Or is it always in the common good for fans to analyse, question and debate their owner about the running of the club. Again, the argument crops up that this may scare wealthy foreign owners away. Well, good! If they do not want to be accountable then the negatives and potential dangers of them running the club far outweigh the benefits of any short term success. Just ask fans of many clubs around the country who have felt the sometimes irreparable damage of despotic owners who promised heaven and delivered hell. A quick scan of recent lower league history will provide you with many fine examples of fans selling their clubs soul to the devil.
This brings me to the crux of my argument. Whilst it appears I have singled out Chelsea fans for some harsh treatment, they are by no means unique or exceptional in their views. I am in no way going to attempt to explain or give my personal opinion about where the current state of the average fan’s mind comes from; you can select any from it has always been like this, the inception of the Premier League, the incessant and vile sporting tabloid press that developed through the 80s, or even as I have seen before, it is the result of Thatcher’s Britain. Putting this to one side, it appears that the average fan, and this includes lower league and non-league fans, have a mentality of win at all costs. This includes an abandoning of financial implications and potential pitfalls in the future. Whilst we may have come to expect this thinking from “get rich quick, become an adored hero by winning a cup” style Chairman, it is the fans privilege nee obligation to ensure that reason is heard and owners cannot run their clubs into the ground in search of a short term high. Much like a payday loan, the attraction of something shiny proves too tempting and reason, logic and thought are abandoned leaving messy financial situations in its wake.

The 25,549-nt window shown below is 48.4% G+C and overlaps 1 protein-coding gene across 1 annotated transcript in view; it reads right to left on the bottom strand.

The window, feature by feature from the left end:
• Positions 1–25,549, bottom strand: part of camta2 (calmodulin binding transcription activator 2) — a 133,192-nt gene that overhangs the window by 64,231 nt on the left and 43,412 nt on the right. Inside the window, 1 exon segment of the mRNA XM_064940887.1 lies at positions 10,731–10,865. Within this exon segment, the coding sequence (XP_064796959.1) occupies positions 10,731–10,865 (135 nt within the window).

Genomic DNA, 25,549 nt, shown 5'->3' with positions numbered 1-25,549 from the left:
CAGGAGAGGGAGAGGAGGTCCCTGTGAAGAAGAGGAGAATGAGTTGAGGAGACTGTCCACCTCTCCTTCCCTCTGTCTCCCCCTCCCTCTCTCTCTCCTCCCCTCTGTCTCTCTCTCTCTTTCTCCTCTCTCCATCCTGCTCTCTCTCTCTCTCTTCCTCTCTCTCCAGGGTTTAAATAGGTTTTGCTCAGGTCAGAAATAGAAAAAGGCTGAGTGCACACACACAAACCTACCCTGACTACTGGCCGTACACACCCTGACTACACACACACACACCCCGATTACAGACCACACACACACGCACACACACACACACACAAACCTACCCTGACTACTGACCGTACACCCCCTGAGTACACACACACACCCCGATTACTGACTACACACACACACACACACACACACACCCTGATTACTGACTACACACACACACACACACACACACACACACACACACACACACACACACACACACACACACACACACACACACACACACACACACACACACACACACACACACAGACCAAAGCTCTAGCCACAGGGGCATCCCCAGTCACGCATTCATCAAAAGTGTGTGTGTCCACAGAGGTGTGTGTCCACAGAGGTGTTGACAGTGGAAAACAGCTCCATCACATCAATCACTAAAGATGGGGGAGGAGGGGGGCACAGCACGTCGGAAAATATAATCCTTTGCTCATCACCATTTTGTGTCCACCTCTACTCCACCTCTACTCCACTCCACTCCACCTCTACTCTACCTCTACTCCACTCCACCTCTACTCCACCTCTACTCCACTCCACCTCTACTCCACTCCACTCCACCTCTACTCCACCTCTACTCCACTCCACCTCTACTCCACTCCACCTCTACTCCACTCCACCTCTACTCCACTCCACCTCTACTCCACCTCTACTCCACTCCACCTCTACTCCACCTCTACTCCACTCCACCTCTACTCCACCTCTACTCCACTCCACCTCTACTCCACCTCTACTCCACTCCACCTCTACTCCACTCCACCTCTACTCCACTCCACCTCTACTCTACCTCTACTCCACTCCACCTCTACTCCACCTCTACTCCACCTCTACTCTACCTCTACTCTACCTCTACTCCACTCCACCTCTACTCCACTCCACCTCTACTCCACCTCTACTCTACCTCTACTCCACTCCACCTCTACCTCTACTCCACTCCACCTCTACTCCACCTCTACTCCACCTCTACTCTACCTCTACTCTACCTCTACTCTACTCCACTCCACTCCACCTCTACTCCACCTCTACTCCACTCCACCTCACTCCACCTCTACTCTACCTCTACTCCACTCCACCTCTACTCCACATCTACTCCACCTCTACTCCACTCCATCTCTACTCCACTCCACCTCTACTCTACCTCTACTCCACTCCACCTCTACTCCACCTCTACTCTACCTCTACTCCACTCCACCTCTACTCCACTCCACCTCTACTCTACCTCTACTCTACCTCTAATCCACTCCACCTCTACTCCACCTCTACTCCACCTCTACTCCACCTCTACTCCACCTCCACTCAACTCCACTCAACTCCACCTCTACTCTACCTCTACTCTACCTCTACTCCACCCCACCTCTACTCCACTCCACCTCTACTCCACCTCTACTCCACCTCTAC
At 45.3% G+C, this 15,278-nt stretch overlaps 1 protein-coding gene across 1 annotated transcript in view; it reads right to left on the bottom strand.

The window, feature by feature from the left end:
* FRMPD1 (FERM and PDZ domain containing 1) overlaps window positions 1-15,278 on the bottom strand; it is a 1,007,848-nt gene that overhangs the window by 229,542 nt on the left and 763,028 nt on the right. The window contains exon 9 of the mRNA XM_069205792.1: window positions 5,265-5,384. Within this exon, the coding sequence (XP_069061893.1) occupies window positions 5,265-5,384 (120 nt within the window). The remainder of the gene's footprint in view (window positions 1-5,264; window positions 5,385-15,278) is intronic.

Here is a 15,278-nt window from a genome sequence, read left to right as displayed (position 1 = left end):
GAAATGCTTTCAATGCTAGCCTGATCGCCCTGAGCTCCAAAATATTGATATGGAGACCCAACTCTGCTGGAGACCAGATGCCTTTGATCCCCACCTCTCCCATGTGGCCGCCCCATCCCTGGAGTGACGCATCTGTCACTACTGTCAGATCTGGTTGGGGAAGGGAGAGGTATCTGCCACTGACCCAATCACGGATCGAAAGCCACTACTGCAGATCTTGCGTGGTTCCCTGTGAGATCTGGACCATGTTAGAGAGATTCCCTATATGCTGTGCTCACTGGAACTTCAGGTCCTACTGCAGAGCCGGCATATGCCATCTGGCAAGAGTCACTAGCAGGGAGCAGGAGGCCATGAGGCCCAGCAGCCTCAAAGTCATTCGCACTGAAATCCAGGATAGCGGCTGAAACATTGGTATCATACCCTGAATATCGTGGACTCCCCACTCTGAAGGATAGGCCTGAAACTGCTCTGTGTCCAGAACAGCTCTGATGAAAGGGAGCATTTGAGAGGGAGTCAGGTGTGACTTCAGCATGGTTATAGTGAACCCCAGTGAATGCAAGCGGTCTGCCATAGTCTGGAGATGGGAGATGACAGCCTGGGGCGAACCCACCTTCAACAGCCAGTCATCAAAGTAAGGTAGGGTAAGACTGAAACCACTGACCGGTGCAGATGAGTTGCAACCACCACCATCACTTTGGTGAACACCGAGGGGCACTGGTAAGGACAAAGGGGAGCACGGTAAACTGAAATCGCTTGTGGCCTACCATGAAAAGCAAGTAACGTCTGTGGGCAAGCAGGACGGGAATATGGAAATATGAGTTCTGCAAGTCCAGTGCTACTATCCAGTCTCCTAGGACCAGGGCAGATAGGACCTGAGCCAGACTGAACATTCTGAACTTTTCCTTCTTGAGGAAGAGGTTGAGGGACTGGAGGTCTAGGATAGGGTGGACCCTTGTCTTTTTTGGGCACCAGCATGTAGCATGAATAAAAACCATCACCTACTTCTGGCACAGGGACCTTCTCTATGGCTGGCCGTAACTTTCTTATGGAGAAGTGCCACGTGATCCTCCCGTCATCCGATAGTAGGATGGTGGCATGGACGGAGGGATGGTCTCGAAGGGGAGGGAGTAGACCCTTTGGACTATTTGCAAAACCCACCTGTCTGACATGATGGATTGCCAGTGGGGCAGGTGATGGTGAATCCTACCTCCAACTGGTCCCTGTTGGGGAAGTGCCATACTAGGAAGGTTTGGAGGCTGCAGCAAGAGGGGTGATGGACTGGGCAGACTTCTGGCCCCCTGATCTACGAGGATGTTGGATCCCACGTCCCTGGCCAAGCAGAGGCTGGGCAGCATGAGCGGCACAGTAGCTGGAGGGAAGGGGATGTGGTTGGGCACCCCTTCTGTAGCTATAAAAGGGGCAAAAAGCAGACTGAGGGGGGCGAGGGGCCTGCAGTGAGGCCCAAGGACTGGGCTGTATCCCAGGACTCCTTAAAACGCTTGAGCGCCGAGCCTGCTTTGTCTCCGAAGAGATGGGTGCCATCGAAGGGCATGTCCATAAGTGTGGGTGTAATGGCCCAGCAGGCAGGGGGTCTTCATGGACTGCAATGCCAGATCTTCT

Yet the crowing from certain football fans and journalists for greater fan ownership because they know best continues. We are told that the games ills could be eradicated if fans have a seat on the board and are able to influence decision making at the top level. The truth of the matter, in my opinion, is that this is just a pipe dream, a utopian vision of economically smart football fans who see their clubs as an extension of their local community and not an international cash cow. Unfortunately, this vision is just not true anymore.
Fans nowadays demand more money, higher wages and bigger names even if it means putting the club onto the path of financial ruin. If English football fans were truly ready to get involved in ownership of their clubs as seen on a scale like in Germany, decisions that are financially risky would be questioned before they happen, not after they go wrong. Delve into the lower leagues and you see fans clamouring for their owners to buy a new player and damn the consequences, because they want a shot at the big time. As someone who has seen his club chase the dream, fail and disappear from existence, perhaps my views and emotions are too raw on the subject. Not every club ends up on the scrapheap.
Yet the ideal should not be for fan ownership per se, it should be to have supporters groups and fans that are smart and logical, that realise that having an even balance sheet and a club with community involvement is more important than playing against other European clubs midweek, or playing against Manchester United in the league for a season.
As the events at Chelsea in the last few months and elsewhere in the past decade have shown, English football and its fans are more than willing to forego this step. The power is there, the organisations are in place, it just requires the fans to be brave enough to step up and question the culture that pervades and blights English football. As it stands however, forget cheaper ticket prices, standing on terraces at games or having voting power to choose your board. We have exactly the type of owners we deserve.